A few days ago, WordPress sent me a reminder that I’d just published my 100th post – and I was taken aback.
I suddenly realised that it has been almost exactly one year since I first created my first ever post; The best rejection letter ever?
And what a lot has happened in those twelve months – just look at the stats;
Last July This July
1 post 100+ posts
2 WP followers 235+ WP followers (update?)
20 Facebook followers 900+ Facebook followers
no Twitter account 475+ Twitter followers
No eBook published eBook self-published
No paperback Paperback very close to completion
This is all part of spreading the word, of building an author platform – and it’s looking quite good, IMHO.
Along the way, I have met some very talented people. Some of them are constantly beating a path for the rest of us to follow, whilst others are still following their aspirations to publish. Many are very, very close to that first eBook or printed book.
Then there are the non-writer bloggers who post recipes, amazing photographs or offer philosophical insights that leave me thinking ‘wow…’
I have learned a great deal since last July. Back then I had just exhausted my 102-strong list of UK-based Literary Agencies and whilst I’d received some encouragement along the way (notably The best rejection letter ever?), I was no closer to being published.
At that time I was on a knife-edge, wondering if I ought to begin querying US-based agencies – but electronically. I could never have afforded the postage costs. I was already several hundreds of pounds down (I still am) and further investment would have crippled me financially.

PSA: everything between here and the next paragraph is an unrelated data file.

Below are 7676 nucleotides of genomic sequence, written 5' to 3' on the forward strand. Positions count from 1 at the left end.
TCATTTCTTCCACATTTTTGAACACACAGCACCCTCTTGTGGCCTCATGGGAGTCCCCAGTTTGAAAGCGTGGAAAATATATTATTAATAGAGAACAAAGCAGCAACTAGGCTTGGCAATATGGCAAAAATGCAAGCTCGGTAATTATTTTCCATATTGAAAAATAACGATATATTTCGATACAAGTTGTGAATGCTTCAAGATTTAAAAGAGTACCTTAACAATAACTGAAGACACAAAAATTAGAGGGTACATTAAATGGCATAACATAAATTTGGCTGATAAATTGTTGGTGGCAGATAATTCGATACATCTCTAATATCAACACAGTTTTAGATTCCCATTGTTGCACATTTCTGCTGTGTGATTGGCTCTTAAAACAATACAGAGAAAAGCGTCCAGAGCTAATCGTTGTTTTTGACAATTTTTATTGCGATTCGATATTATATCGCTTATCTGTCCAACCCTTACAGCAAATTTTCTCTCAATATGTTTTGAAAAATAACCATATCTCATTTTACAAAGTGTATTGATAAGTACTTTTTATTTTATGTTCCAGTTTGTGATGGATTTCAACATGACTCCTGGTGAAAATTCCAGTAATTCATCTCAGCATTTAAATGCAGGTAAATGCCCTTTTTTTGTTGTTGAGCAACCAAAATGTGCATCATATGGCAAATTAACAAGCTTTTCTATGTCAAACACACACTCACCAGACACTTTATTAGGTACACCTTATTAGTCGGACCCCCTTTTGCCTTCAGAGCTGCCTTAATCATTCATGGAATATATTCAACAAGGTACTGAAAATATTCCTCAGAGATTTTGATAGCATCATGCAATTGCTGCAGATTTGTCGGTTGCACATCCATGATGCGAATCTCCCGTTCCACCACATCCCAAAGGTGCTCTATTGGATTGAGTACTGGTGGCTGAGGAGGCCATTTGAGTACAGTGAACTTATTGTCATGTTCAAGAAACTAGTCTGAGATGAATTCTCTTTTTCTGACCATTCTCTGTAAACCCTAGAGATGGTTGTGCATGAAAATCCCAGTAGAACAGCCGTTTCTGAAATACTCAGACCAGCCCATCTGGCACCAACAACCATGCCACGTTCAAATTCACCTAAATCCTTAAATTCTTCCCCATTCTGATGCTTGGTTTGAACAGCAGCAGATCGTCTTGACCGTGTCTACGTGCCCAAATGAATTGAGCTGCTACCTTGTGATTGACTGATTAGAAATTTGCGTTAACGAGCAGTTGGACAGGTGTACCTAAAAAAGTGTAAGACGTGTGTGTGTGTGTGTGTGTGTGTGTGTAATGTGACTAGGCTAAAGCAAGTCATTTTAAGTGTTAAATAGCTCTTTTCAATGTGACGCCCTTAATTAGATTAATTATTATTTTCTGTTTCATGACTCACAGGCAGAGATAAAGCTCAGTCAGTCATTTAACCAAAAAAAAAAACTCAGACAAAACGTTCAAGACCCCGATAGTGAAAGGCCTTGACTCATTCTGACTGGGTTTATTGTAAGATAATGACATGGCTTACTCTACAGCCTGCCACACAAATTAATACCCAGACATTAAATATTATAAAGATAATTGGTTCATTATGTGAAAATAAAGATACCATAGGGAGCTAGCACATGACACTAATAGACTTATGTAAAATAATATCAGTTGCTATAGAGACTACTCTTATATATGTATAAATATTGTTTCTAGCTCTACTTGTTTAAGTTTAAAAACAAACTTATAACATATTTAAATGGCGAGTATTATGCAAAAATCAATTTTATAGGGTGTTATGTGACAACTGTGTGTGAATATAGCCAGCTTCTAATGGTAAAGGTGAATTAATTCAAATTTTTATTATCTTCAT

And then I began hearing, via Facebook and WordPress, about self-publishing. I was (at first) curious – and then intrigued. I wanted to know more.
The seed was sown. As the rejection letters continued to trickle in, I decided to learn all I could about creating and publishing an eBook, just in case none of the agencies picked up my book. They didn’t – so I launched myself into the world of ePublishing. The rest, as they say, is history. Very recent history – and something I could not have done without help from fellow bloggers.
Sharing – it’s the best part of blogging! It makes the lonely business of writing feel a lot less…well, lonely. We all get to read about other people’s experiences on a daily basis, both the good and the bad. Most notable is Ryan Casey’s runaway success with his short stories and novels and Michelle Proulx’s difficult journey with the publisher iUniverse. Both authors have flourished, but their experiences contrast greatly. But even bad experiences can teach us all something. Thanks for sharing, Michelle!
What’s most encouraging is the great feedback that I’ve received. Every comment makes me want to post again…and again. I love seeing that little orange star at the top of my dashboard. It’s encouraging to know that someone had read and ‘liked’ my words. But even more heart-warming is that little orange speech bubble. Whatever I was about to do, whatever words I had in mind…they get sidelined as I click on the bubble to see the message that has been left.
A blogger once remarked that comments are addictive. They were right. I love them! They have delivered support and encouragement in so many different ways. Thank you to everyone who has taken the time to leave me feedback.
I wonder if my second year of blogging will be as fascinating and thrilling a ride as the first?
See you all in July 2014!
Keep blogging (especially Shay Starcaller)!
What I hadn’t expected – and this came right out of the blue as I was preparing to post, was this;
I really had NO IDEA that I’d been with WordPress for so long. It’s true that I’ve chronicled my writing endeavours as far back as 1999 (see The Homeworld Saga), but that was all retro-written just to document where my modern writing began to coalesce properly.
But four years?
Time does fly when you’re
having fun doing what you love the most!